Personally, (and with a little help from Jurgen Moltmann) I think it’s because the disciples see Jesus not as removed from them, but ahead of them.  Jesus is preparing a way for them, and for us, and our job is to go forward, to venture out in that direction.

The Hardest Question

Who would have thought that the hardest question about ascension wouldn’t be about the cloud, or the white-robed men, or even Jesus’ cryptic words about the time of kingdom restoration.  The hardest question is staring right at us, demanding an answer: If Jesus is making a way for us, are we following it? Perhaps that is its own great day of honesty worth heeding.

Danielle Shroyer is the Pastor of Journey Church in Dallas, TX. She is the author of The Boundary-Breaking God: An Unfolding Story of Hope and Promise (Jossey-Bass, 2009) and blogs at Danielle lives with her husband, two children, and two wild and crazy dogs in Dallas.


  1. Bill Uetricht says:

    This is very good! Thanks for helping to make sense of a non-sensical day in the life of the church!

  2. Jennifer says:

    Thank you, Danielle. I was not going to touch this one with a ten foot pole, but you’ve got me excited about it.

    The image of Jesus gliding up to heaven just seems to me so…unreal. It has overshadowed the whole rest of the passage for me. But there’s more than just the floating up into the sky. And, I think that’s the point the men in the white robes were making.

    So, I think I’ll start out my sermon with some honesty about my thoughts on the whole floating up to heaven kind of thing and then play with the texts a bit.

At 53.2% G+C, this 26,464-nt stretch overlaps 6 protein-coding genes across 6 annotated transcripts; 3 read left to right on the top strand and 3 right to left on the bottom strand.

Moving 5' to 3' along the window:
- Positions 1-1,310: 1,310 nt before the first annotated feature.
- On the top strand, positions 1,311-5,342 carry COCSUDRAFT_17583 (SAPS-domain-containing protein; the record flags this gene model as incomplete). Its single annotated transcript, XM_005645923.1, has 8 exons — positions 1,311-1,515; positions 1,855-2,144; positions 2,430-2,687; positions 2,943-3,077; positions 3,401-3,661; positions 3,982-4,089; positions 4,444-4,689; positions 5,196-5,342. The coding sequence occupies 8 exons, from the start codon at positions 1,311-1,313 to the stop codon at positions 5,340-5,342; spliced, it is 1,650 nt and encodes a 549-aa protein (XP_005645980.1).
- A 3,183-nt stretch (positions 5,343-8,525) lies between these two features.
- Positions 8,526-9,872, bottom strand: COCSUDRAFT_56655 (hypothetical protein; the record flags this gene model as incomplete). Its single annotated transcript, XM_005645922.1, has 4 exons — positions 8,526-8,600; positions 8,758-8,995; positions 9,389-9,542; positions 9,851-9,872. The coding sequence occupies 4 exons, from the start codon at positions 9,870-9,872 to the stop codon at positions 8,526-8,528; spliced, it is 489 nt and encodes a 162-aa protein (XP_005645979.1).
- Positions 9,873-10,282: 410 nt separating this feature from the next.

3. Kurt Lammi says:

    You actually articulated what I was already thinking! How cool! I was already thinking of today as a great day of honesty. I’ll be happy to join that little campaign of yours.

    It almost feels like Ascension makes us be really honest about the stories of Easter. Easter: “Christ is risen” Ascension: “Really? Then where is he now.” E: “He’s not here.” A: “Then how is he risen?” Ascension makes us be honest about our doubts of the Christian message. It also makes us be honest about the permanence of death.

    And yet, it also makes us be honest about the promise of the good news. That’s what I think the men in white are getting at. In asking “Why do you stand looking up toward heaven?” it sounds to me like they are repeating their earlier question to the women at the Easter tomb, “Why do you look for the living among the dead?” Or, in other words, to both groups, “Why are you looking for Jesus all the wrong places?” He’s not here. He is risen.